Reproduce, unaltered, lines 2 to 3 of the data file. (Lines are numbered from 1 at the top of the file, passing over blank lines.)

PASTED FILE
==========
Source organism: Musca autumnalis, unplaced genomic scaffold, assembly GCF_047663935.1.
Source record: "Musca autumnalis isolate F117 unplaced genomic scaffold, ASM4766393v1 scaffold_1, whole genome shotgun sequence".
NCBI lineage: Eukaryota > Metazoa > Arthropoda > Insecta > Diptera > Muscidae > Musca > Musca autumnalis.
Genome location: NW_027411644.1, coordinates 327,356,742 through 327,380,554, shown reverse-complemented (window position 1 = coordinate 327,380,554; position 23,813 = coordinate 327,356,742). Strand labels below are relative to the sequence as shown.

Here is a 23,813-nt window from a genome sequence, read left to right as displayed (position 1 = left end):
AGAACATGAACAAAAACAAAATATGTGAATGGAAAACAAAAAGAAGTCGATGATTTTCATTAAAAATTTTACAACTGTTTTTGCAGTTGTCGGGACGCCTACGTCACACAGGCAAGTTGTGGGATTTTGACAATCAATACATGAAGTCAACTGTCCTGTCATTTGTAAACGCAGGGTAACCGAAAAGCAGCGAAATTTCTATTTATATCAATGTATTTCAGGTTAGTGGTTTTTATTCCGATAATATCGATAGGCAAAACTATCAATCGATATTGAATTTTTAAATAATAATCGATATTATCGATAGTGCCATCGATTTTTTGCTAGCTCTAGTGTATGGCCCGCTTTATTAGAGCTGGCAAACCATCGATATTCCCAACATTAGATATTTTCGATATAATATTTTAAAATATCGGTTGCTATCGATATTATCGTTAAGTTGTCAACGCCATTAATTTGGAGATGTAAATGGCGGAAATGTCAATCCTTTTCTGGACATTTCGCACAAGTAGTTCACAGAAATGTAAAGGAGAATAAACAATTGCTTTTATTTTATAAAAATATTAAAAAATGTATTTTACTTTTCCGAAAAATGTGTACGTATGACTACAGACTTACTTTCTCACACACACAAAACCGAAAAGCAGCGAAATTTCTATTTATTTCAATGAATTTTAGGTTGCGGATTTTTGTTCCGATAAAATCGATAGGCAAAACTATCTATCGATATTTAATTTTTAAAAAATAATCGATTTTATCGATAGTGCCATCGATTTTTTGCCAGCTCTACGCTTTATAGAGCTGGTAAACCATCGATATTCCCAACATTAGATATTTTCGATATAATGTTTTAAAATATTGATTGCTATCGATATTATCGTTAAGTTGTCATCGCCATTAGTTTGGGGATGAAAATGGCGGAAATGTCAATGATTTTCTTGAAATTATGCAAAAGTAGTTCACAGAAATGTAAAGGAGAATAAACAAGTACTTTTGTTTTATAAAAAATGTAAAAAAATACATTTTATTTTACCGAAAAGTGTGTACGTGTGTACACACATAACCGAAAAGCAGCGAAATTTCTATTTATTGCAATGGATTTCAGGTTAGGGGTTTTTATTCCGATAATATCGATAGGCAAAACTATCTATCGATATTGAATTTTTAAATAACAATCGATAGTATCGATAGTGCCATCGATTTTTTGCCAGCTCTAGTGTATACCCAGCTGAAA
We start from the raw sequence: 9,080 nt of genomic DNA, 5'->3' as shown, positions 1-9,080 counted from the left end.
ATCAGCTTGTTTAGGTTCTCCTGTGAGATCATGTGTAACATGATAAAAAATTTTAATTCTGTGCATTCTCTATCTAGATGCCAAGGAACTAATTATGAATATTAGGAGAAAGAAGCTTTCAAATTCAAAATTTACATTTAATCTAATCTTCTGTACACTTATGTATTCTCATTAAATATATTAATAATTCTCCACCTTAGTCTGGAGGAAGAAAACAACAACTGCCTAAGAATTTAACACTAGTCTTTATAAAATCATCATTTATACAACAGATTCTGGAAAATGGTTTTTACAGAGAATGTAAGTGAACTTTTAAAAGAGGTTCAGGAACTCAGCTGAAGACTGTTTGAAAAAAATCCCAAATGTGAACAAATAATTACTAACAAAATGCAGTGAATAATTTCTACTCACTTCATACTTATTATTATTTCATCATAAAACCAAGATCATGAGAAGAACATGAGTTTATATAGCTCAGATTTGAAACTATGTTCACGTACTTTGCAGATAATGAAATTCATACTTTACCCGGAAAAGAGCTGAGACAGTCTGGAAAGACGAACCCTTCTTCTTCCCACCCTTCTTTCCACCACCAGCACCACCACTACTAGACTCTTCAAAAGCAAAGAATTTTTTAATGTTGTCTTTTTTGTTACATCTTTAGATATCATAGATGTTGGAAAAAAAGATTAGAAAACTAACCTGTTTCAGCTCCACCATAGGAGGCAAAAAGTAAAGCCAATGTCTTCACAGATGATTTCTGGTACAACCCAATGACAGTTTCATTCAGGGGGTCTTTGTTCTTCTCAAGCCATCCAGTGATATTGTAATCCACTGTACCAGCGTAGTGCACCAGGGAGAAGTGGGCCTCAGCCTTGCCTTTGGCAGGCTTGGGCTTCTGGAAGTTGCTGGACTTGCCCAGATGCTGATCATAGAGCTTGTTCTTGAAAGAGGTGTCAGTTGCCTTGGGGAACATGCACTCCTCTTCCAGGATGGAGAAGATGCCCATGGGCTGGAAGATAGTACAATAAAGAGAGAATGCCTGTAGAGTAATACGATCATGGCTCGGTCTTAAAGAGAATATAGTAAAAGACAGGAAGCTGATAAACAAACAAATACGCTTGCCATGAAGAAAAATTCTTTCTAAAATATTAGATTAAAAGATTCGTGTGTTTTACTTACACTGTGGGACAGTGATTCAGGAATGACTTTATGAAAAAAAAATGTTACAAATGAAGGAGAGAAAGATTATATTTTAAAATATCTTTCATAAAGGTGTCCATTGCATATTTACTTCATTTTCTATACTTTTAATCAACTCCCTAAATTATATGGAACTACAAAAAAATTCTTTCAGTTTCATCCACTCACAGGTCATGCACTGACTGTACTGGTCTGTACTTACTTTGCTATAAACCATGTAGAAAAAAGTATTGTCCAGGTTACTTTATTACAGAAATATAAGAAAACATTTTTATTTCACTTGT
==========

Source record: "Musca autumnalis isolate F117 unplaced genomic scaffold, ASM4766393v1 scaffold_1, whole genome shotgun sequence".
NCBI lineage: Eukaryota > Metazoa > Arthropoda > Insecta > Diptera > Muscidae > Musca > Musca autumnalis.